|Birmingham Repertory Theatre|
The Old Rep in October 2010
|Owner||Birmingham City Council|
|Opened||15 February 1913|
|Architect||S. N. Cooke|
The Old Rep theatre was built as a permanent home for Barry Jackson's increasingly well established amateur theatre group, The Pilgrim Players, later known as The Birmingham Repertory Company. Barry Jackson funded the construction of the theatre, and established his, by now, professional company there.
It was the original home of the Birmingham Repertory Theatre and was the first purpose-built repertory theatre in the UK. It was the creation of Barry Jackson in collaboration with the architect S. N. Cooke, a colleague from the Birmingham School of Art. Both Jackson and Cooke took inspiration from the democratic nature of theatres they had visited in Germany. The design of The Old Rep was particularly influenced by Max Littmann's 1908 Künstlertheater in Munich. Building on a small footprint between Station Street and Hinckley Street meant that the auditorium had to be steeply raked. This feature added to the experience of audience members as no view of the stage was obstructed.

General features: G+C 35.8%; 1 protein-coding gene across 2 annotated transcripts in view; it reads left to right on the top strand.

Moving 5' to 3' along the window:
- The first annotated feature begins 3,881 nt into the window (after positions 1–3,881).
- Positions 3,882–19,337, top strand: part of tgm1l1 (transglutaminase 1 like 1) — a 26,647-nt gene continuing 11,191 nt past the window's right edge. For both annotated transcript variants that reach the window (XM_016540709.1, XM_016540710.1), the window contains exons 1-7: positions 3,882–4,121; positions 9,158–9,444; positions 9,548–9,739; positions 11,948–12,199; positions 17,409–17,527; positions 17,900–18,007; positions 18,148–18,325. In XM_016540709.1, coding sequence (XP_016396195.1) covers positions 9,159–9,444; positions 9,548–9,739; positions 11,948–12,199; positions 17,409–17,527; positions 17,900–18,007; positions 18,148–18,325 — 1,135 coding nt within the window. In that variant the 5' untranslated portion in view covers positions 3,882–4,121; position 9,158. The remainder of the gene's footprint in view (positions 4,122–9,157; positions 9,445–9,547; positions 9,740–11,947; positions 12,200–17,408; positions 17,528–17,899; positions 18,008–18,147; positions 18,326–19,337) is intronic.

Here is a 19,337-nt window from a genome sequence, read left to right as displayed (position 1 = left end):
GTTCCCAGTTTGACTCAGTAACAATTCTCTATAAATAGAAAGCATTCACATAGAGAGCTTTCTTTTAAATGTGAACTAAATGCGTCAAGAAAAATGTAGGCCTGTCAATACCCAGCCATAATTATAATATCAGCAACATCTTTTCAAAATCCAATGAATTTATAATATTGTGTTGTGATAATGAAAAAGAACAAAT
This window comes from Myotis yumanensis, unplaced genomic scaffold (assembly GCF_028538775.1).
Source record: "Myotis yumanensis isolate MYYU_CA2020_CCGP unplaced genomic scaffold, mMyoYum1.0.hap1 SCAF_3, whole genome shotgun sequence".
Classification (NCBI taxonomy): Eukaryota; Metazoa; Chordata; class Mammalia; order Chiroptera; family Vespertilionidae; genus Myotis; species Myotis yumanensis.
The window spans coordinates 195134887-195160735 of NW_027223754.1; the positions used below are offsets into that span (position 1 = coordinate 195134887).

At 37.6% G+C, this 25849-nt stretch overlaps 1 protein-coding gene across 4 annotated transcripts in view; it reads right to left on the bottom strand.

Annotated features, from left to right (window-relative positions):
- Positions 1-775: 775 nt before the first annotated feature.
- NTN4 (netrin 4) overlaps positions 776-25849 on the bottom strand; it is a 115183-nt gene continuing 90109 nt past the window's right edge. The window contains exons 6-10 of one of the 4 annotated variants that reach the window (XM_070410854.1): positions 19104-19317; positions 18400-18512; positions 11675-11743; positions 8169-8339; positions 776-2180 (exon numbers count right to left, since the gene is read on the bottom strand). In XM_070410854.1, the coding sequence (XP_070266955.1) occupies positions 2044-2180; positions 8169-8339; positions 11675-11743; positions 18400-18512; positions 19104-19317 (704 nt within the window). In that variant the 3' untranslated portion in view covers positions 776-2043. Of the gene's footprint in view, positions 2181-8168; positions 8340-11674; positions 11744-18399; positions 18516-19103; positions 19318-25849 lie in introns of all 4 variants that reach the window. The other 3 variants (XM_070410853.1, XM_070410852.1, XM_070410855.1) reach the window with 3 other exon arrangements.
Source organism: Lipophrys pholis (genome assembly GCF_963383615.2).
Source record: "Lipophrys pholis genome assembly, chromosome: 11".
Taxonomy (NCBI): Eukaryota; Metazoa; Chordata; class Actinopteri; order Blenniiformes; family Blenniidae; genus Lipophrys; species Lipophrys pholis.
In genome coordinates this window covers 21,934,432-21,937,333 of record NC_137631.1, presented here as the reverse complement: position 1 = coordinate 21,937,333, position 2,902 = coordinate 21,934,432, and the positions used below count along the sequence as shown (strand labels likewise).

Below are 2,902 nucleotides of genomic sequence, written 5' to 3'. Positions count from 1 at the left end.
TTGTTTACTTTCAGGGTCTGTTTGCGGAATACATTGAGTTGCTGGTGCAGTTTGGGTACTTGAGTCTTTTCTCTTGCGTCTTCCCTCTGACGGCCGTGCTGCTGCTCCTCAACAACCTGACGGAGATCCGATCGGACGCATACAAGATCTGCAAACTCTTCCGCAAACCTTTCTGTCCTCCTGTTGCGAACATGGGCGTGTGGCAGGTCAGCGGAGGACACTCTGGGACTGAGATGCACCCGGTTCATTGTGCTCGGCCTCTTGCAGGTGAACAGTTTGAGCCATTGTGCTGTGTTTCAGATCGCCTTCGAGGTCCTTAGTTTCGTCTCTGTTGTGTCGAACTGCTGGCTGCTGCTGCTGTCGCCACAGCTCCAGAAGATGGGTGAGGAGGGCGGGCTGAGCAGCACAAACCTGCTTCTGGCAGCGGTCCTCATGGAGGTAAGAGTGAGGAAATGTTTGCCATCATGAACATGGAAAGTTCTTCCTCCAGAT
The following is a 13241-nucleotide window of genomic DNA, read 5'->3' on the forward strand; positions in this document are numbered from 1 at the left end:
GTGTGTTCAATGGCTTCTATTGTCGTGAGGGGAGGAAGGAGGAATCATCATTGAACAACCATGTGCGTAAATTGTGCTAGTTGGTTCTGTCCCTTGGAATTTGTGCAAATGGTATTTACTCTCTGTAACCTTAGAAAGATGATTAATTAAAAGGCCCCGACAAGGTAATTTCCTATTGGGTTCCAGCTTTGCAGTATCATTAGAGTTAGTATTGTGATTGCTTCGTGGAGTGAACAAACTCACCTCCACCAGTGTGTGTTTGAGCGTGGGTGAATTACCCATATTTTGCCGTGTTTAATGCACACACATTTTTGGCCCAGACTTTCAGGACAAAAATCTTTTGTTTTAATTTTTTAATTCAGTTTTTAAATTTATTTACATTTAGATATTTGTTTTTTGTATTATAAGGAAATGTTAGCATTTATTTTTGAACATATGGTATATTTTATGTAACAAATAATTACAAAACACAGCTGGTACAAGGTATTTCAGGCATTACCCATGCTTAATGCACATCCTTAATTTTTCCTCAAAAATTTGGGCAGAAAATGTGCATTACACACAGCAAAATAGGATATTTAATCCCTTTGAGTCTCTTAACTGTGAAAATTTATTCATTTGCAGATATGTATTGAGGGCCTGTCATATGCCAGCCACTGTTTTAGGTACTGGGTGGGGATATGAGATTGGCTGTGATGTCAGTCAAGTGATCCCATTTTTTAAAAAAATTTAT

Construction began in October 1912. Built day and night for four months, it was opened on 15 February 1913 with a performance of Twelfth Night, preceded by a reading by its founder, Barry Jackson, of the poem The Mighty Line written by John Drinkwater. When completed it had a seating capacity of 464. Many of the current features are original from the theatre's first opening.
It was one of the UK's premier theatre venues and many great stars have walked the boards. There is still an original mirror from the opening of the Old REP just before you walk on stage.
Now seating 383, it is the home of the Birmingham Stage Company. However the theatre also stages shows from many small scale touring companies, The Young Rep and several local amateur drama companies.
The theatre is situated just opposite New Street Station, from which a blue plaque, above the theatre's first floor windows, to Barry Jackson may be seen. Two doors to the west of the theatre is Britain's oldest working cinema, the Electric Cinema.
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